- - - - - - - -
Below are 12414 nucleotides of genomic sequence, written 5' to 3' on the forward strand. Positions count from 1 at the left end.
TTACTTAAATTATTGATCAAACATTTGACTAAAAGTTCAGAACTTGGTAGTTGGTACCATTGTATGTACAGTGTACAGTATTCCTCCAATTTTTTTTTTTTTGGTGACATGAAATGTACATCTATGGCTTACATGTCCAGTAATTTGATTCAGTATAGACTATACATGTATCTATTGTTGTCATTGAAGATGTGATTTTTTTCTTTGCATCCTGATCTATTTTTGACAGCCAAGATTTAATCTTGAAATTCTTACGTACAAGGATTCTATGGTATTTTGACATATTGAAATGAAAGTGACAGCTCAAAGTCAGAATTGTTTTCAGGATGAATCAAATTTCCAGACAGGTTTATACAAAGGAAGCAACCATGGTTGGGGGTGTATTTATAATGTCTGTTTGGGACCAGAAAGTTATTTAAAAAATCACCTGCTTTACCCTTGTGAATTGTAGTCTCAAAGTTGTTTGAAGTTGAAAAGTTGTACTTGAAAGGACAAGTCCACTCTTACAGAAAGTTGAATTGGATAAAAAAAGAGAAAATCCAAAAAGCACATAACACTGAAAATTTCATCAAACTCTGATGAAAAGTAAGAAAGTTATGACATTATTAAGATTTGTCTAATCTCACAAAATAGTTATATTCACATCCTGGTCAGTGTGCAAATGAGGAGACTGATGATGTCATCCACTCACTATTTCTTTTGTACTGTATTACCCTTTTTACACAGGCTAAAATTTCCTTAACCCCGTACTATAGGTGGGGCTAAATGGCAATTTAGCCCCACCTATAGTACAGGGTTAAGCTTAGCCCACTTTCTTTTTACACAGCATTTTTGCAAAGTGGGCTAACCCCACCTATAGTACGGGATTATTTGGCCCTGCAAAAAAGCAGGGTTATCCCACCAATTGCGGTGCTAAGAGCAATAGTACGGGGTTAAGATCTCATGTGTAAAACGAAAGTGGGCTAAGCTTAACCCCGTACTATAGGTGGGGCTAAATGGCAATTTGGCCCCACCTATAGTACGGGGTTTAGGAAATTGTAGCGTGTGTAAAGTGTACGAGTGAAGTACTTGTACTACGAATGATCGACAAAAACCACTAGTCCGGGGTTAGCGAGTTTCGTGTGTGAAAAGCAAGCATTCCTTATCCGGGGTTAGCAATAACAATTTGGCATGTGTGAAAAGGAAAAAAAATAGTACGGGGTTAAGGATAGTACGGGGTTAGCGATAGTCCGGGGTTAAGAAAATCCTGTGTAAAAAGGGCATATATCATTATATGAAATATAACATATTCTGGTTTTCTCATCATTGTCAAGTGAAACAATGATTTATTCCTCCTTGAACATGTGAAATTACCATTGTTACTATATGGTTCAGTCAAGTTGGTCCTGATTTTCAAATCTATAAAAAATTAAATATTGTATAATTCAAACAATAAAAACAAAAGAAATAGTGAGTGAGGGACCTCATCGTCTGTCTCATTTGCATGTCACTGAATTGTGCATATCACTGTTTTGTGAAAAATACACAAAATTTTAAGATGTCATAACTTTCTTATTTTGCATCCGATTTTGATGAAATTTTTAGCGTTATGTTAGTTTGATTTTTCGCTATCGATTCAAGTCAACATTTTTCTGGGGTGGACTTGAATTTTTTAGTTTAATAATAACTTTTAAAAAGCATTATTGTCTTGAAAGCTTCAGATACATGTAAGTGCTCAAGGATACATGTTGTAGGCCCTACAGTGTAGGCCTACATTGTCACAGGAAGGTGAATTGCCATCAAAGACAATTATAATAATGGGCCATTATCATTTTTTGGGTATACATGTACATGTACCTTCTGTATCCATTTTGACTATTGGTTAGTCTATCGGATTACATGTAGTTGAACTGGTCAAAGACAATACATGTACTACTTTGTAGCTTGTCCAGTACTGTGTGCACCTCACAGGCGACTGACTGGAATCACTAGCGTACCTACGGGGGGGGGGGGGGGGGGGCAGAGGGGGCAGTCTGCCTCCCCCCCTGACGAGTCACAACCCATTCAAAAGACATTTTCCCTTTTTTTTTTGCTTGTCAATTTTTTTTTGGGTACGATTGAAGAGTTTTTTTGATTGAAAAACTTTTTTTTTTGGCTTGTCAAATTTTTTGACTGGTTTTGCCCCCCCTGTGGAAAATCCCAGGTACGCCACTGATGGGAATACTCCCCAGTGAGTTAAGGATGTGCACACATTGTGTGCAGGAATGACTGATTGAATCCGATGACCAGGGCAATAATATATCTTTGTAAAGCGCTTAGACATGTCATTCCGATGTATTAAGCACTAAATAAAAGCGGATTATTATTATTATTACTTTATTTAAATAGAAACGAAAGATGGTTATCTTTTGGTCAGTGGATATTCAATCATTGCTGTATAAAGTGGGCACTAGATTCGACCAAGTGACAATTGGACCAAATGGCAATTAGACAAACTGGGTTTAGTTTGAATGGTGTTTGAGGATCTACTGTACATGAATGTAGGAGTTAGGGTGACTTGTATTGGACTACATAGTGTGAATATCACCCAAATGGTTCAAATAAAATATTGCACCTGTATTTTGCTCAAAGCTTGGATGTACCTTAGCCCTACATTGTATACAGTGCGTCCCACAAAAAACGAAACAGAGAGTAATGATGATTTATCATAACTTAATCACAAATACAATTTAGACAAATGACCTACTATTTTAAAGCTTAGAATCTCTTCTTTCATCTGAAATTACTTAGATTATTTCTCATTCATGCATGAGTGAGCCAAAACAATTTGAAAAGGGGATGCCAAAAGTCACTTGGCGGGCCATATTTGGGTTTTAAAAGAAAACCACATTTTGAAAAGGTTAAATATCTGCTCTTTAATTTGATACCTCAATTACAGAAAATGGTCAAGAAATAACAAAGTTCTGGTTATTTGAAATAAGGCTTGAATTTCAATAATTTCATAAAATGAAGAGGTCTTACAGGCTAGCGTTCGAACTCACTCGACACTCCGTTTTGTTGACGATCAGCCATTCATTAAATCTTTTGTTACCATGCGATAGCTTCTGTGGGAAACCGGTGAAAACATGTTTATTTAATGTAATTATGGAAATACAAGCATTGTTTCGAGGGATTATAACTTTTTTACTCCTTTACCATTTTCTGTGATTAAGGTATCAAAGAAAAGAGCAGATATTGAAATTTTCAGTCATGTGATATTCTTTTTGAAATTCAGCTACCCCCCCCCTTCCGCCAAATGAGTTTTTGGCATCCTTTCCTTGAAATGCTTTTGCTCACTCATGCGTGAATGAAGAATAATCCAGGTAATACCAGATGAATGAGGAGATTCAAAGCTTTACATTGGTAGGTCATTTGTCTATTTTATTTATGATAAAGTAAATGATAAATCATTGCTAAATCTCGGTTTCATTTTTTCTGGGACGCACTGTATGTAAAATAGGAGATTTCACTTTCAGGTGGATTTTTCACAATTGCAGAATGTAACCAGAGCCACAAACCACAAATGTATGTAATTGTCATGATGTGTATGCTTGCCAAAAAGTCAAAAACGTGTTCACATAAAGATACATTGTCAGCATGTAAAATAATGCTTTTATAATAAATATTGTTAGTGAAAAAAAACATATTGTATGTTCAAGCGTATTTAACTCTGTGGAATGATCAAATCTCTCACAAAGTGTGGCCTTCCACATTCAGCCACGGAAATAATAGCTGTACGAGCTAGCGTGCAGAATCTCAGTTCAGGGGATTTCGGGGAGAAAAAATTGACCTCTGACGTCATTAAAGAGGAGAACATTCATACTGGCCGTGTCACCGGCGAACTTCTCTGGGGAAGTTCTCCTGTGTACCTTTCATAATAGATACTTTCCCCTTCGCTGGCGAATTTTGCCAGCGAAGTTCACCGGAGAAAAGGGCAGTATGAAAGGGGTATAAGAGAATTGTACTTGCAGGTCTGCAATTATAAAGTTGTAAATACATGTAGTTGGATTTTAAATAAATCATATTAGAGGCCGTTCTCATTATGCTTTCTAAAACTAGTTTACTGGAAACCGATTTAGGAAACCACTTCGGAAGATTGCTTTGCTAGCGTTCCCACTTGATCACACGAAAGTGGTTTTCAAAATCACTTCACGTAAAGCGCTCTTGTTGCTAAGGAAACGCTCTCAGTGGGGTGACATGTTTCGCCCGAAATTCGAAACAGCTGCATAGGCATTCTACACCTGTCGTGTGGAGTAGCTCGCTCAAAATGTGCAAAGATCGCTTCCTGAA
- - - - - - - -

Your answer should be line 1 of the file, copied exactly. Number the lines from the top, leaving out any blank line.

Below are 12414 nucleotides of genomic sequence, written 5' to 3' on the forward strand. Positions count from 1 at the left end.